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  53. We’ve had quite more flaming discussions in the near past about Mastiff colour points but I never lost out of view it all goes about different points of view . My stance always is to respect another one’ views even when personally ‘tackled’ in a less than civil way . I’ve given credit to your great overall efforts concerning the Mastiff in toto , incl the really nice CD productions . But it’s just that I PERSONALLY have different opinions re what you call ‘pieds’ . Taking into account the present-day possibilities (test for pied gene carriers) I’ve no substantial problem with breeding from so called pieds if 1) definite quality is there , and if 2) the intention is to breed present-day standard coloured ones .

    As mentioned at multum , I PERSONALLY cannot agree with a ‘pied’ standard adoption because of the eventual repercussions for the standard coloured ones , ie why should it be allowed to have excess of white annex no (sufficient) blacks markings in pieds and still having chance to be qualified as a quality breed representant , whereas there’s no similar chance for standard coloured ones if they do not fullfill those extra colour points .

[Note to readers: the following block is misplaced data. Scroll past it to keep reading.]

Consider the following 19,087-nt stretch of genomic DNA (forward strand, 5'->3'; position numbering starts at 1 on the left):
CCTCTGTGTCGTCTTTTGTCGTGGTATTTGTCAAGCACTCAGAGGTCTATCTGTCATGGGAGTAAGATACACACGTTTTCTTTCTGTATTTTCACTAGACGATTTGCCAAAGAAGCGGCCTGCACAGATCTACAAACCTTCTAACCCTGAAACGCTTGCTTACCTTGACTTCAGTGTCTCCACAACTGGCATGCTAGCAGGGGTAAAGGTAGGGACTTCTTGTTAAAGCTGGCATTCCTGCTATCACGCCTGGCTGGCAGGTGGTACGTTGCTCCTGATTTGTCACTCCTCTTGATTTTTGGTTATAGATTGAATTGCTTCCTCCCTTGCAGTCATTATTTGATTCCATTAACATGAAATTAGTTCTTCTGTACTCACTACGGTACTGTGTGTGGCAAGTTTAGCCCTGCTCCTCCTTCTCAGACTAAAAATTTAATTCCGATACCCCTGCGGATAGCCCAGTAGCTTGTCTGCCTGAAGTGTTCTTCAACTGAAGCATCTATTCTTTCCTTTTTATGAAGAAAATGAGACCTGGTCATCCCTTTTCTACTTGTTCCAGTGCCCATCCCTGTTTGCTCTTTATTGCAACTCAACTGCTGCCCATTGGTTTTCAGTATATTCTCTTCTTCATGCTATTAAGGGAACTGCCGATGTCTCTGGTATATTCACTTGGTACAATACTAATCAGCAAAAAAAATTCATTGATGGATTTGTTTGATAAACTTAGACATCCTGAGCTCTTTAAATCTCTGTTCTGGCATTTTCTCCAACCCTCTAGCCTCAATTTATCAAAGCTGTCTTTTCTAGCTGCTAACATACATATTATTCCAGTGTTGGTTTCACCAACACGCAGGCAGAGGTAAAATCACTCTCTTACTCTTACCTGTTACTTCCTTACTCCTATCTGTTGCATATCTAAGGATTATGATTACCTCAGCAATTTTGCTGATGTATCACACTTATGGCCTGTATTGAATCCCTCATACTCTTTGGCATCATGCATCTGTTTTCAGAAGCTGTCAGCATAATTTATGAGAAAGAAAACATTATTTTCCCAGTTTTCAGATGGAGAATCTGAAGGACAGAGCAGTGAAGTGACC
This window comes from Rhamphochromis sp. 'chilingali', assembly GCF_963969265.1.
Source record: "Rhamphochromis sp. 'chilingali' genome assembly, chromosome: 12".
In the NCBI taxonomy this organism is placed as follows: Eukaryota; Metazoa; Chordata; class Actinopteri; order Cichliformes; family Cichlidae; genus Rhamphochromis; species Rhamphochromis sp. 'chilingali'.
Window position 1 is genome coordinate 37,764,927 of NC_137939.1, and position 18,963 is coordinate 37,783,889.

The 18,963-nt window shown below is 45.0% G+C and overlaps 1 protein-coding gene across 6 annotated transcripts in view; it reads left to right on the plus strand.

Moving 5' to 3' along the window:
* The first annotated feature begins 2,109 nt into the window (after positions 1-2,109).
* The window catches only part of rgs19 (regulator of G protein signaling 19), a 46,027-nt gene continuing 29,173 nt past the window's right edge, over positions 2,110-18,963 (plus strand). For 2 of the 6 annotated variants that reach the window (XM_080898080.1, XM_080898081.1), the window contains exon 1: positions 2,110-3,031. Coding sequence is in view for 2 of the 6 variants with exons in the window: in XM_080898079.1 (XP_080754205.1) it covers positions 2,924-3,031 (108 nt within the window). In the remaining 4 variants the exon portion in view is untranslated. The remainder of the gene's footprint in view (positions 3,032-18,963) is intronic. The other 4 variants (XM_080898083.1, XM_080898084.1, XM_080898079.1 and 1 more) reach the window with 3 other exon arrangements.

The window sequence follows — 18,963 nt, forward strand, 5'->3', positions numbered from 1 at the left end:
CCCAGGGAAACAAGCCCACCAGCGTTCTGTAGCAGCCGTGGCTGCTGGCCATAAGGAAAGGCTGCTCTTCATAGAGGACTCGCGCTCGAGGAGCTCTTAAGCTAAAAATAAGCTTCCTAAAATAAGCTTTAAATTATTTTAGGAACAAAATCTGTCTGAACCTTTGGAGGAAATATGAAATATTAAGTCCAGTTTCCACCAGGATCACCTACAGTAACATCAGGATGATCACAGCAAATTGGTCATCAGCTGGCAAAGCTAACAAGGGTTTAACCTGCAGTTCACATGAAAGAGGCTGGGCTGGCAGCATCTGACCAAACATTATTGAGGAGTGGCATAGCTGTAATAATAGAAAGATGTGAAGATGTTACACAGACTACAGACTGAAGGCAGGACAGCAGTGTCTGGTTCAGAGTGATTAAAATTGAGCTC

PS – In order to reveal the simplicity of an eventual Mastiff standard adoption of only the word ‘pied’ (quite prone to interpretations all kind if not well-defined by specific descriptions) , I here quote the KC standard Harlequin colour in Great Danes which demands the following re – ‘pure white underground with preferably all black patches or all blue patches , having appearance of being torn . Light nails permissible . In harlequins, wall eyes, pink noses , or butterfly noses permissible but not desirable .’

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  54. I'll recognize that you have here become more reasonable here Mr. Wynants, and indeed thank you for it. You do continue on still troubling over that which is in no way troubling, however...